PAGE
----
Creativity in Teaching

Article excerpt

MANILA, Philippines - We have always believed that students do not fail because of the curriculum. Any subject can be taught as long as it relates to the learners' learning style preferences.

New knowledge is formed on the basis of what has already been understood and believed. It is rare, if not close to impossible, for a student to comprehend, remember or learn something totally unfamiliar. Some form of prior knowledge or a basic idea is necessary for a new lesson or task to be understood. Learners need to have their prior knowledge activated and should then use this for understanding and learning.

Research shows that learning is enhanced when teachers pay close attention to their students' prior knowledge and use this knowledge as the starting ground for a new lesson or activity.

In class, teachers can help students activate prior knowledge and use this for the task at hand in a number of ways:

* They can discuss the content of a lesson to ensure that the students have the necessary prior knowledge. Oftentimes, this prior knowledge is incomplete or may be characterized by false beliefs and misconceptions. Teachers must therefore take it upon themselves to break such myths and fallacies.* Teachers can ask questions to help students see the relationship between what they are reading and what they already know.* Effective teachers should be able to help students grasp relationships and establish connections by supporting their efforts to improve their performance.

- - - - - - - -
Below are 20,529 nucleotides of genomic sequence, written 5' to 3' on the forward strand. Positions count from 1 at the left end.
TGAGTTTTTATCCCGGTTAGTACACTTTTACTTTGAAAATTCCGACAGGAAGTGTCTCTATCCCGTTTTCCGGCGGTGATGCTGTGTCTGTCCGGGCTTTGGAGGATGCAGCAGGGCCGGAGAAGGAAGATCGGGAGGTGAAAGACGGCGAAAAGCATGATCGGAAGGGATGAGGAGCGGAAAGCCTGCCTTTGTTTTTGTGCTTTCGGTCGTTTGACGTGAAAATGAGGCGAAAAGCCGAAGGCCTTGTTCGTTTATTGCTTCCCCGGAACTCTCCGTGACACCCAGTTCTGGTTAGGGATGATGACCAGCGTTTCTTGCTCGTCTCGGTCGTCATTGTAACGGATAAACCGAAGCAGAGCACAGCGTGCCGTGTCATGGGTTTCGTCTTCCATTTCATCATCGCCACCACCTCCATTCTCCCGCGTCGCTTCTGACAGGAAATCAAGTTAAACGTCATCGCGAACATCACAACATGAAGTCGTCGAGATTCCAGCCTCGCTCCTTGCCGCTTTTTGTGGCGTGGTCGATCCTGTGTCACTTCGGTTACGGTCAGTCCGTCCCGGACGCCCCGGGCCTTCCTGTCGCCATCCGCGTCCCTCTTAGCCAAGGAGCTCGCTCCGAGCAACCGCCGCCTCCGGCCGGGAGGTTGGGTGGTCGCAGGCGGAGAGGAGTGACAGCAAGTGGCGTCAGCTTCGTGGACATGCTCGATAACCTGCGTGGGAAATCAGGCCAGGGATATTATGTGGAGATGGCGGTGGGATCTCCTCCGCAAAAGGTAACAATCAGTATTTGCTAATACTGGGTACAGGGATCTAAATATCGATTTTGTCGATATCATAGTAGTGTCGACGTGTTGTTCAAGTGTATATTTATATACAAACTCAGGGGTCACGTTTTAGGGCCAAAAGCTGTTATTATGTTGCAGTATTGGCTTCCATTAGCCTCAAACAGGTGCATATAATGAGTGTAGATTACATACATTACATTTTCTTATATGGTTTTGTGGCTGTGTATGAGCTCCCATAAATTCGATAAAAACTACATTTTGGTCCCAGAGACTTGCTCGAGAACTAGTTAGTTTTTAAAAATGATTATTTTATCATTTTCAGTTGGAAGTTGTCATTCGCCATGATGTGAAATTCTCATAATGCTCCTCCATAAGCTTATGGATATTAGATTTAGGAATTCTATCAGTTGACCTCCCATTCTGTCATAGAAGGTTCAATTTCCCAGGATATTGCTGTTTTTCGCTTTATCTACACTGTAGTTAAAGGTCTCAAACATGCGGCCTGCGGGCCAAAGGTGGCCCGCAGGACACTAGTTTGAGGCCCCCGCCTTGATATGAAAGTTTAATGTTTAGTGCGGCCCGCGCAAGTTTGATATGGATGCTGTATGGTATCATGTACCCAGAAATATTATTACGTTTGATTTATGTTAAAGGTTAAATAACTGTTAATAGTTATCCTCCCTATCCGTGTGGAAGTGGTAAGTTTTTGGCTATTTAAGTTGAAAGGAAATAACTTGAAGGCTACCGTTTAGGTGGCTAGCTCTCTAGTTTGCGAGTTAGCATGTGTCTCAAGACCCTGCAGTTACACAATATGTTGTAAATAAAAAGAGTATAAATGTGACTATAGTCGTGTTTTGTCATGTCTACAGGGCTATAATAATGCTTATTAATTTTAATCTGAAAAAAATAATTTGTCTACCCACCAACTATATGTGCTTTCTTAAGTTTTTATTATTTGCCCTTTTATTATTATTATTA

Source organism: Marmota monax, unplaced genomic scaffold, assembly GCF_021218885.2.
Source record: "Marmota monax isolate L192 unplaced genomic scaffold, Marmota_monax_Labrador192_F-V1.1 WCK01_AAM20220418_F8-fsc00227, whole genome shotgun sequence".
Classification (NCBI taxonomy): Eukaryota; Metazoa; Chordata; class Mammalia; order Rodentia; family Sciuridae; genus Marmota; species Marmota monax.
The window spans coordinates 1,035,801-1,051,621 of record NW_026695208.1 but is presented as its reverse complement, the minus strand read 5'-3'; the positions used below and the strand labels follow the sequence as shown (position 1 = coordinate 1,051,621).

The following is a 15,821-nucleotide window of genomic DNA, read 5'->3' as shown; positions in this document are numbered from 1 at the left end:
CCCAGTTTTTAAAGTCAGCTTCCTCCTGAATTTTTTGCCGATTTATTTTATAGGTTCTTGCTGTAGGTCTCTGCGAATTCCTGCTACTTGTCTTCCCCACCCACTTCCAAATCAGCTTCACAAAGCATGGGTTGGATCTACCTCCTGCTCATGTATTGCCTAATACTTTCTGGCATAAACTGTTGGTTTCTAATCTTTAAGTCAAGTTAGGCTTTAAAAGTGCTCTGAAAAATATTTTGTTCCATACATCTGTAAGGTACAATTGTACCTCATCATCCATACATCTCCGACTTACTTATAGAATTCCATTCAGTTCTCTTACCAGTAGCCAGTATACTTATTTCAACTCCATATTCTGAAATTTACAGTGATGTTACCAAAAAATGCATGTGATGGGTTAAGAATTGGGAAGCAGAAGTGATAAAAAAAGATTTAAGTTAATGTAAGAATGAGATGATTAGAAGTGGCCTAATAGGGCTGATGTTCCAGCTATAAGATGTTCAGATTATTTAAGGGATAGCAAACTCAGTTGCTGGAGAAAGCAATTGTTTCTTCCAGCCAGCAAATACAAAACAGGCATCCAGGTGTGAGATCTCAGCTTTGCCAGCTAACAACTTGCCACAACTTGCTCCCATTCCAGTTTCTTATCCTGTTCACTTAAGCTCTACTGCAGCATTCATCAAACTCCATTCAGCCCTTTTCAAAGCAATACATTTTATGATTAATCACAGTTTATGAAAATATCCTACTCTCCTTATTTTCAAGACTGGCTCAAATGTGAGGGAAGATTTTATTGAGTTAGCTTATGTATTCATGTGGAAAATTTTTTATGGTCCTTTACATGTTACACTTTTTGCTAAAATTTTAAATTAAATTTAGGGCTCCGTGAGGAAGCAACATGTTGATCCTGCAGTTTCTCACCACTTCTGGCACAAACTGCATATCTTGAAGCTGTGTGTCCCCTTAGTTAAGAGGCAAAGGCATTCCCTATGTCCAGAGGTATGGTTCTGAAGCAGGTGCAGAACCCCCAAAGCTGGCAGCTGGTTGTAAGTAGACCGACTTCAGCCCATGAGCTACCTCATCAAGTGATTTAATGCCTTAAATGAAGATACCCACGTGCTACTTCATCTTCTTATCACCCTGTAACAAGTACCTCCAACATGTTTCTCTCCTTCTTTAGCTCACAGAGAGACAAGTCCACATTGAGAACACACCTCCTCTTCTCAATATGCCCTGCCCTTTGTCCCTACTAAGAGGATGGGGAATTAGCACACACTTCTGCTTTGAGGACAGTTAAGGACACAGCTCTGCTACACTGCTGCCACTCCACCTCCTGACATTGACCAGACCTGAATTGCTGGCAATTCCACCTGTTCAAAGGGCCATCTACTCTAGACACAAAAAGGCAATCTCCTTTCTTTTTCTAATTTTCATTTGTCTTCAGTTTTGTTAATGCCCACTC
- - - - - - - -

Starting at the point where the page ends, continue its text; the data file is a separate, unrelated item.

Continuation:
FLEXIBLE STRATEGIES

People learn through effective and flexible strategies that help them understand, reason, memorize and solve problems.

* Strategies are important because they help students understand and solve problems in ways appropriate to the situation at hand.* They can also improve and hasten learning. The broader the range of strategies and approaches children can use appropriately, the more successful they can be in problem solving, reading text comprehension and memorizing.

In class, teachers must recognize the importance of students' knowing and using a variety of approaches to learning. They should give students a task and provide a model of the inquiry process by asking key questions. For example, teachers can show students how to outline the important points in a text and how to summarize them. …